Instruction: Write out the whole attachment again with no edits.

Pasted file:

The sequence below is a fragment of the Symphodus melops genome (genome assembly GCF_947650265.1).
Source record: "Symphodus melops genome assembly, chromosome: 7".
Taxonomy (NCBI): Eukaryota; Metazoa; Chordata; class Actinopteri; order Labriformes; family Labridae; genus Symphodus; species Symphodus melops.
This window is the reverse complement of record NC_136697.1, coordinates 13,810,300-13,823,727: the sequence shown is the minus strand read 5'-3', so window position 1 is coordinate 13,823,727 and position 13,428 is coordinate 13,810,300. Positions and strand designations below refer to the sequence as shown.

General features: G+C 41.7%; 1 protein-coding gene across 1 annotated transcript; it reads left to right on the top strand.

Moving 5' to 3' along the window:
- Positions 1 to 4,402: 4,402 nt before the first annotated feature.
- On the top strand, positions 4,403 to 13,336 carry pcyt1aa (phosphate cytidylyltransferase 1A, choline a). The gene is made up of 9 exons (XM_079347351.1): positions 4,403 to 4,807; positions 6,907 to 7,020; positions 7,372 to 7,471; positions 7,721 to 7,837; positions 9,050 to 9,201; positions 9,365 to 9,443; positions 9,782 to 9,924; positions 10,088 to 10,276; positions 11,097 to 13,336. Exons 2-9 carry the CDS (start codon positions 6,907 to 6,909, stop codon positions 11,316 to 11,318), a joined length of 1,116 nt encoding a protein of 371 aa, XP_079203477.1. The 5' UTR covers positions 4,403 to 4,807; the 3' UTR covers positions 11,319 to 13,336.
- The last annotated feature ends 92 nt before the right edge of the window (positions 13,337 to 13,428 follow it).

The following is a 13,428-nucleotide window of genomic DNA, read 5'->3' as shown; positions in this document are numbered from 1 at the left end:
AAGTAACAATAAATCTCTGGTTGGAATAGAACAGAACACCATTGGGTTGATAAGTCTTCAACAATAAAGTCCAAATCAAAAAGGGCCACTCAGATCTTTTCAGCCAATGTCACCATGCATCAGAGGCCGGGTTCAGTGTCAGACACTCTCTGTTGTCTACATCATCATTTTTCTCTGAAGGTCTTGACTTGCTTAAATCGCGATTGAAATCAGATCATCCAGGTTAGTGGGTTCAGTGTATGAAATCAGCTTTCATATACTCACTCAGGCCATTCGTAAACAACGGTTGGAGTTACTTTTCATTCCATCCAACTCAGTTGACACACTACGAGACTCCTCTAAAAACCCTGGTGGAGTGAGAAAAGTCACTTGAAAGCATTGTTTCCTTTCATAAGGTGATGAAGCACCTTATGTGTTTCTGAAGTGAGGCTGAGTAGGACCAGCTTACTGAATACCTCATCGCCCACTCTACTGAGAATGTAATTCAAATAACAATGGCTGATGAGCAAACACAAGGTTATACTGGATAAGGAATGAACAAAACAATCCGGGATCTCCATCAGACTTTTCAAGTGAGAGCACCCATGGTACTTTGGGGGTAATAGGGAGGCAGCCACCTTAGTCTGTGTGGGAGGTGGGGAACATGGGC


The sequence below is a fragment of the Symphodus melops genome (genome assembly GCF_947650265.1).
Source record: "Symphodus melops genome assembly, chromosome: 7".
Taxonomy (NCBI): Eukaryota; Metazoa; Chordata; class Actinopteri; order Labriformes; family Labridae; genus Symphodus; species Symphodus melops.
This window is the reverse complement of record NC_136697.1, coordinates 13,810,300-13,823,727: the sequence shown is the minus strand read 5'-3', so window position 1 is coordinate 13,823,727 and position 13,428 is coordinate 13,810,300. Positions and strand designations below refer to the sequence as shown.

General features: G+C 41.7%; 1 protein-coding gene across 1 annotated transcript; it reads left to right on the top strand.

Moving 5' to 3' along the window:
- Positions 1 to 4,402: 4,402 nt before the first annotated feature.
- On the top strand, positions 4,403 to 13,336 carry pcyt1aa (phosphate cytidylyltransferase 1A, choline a). The gene is made up of 9 exons (XM_079347351.1): positions 4,403 to 4,807; positions 6,907 to 7,020; positions 7,372 to 7,471; positions 7,721 to 7,837; positions 9,050 to 9,201; positions 9,365 to 9,443; positions 9,782 to 9,924; positions 10,088 to 10,276; positions 11,097 to 13,336. Exons 2-9 carry the CDS (start codon positions 6,907 to 6,909, stop codon positions 11,316 to 11,318), a joined length of 1,116 nt encoding a protein of 371 aa, XP_079203477.1. The 5' UTR covers positions 4,403 to 4,807; the 3' UTR covers positions 11,319 to 13,336.
- The last annotated feature ends 92 nt before the right edge of the window (positions 13,337 to 13,428 follow it).

The following is a 13,428-nucleotide window of genomic DNA, read 5'->3' as shown; positions in this document are numbered from 1 at the left end:
AAGTAACAATAAATCTCTGGTTGGAATAGAACAGAACACCATTGGGTTGATAAGTCTTCAACAATAAAGTCCAAATCAAAAAGGGCCACTCAGATCTTTTCAGCCAATGTCACCATGCATCAGAGGCCGGGTTCAGTGTCAGACACTCTCTGTTGTCTACATCATCATTTTTCTCTGAAGGTCTTGACTTGCTTAAATCGCGATTGAAATCAGATCATCCAGGTTAGTGGGTTCAGTGTATGAAATCAGCTTTCATATACTCACTCAGGCCATTCGTAAACAACGGTTGGAGTTACTTTTCATTCCATCCAACTCAGTTGACACACTACGAGACTCCTCTAAAAACCCTGGTGGAGTGAGAAAAGTCACTTGAAAGCATTGTTTCCTTTCATAAGGTGATGAAGCACCTTATGTGTTTCTGAAGTGAGGCTGAGTAGGACCAGCTTACTGAATACCTCATCGCCCACTCTACTGAGAATGTAATTCAAATAACAATGGCTGATGAGCAAACACAAGGTTATACTGGATAAGGAATGAACAAAACAATCCGGGATCTCCATCAGACTTTTCAAGTGAGAGCACCCATGGTACTTTGGGGGTAATAGGGAGGCAGCCACCTTAGTCTGTGTGGGAGGTGGGGAACATGGGC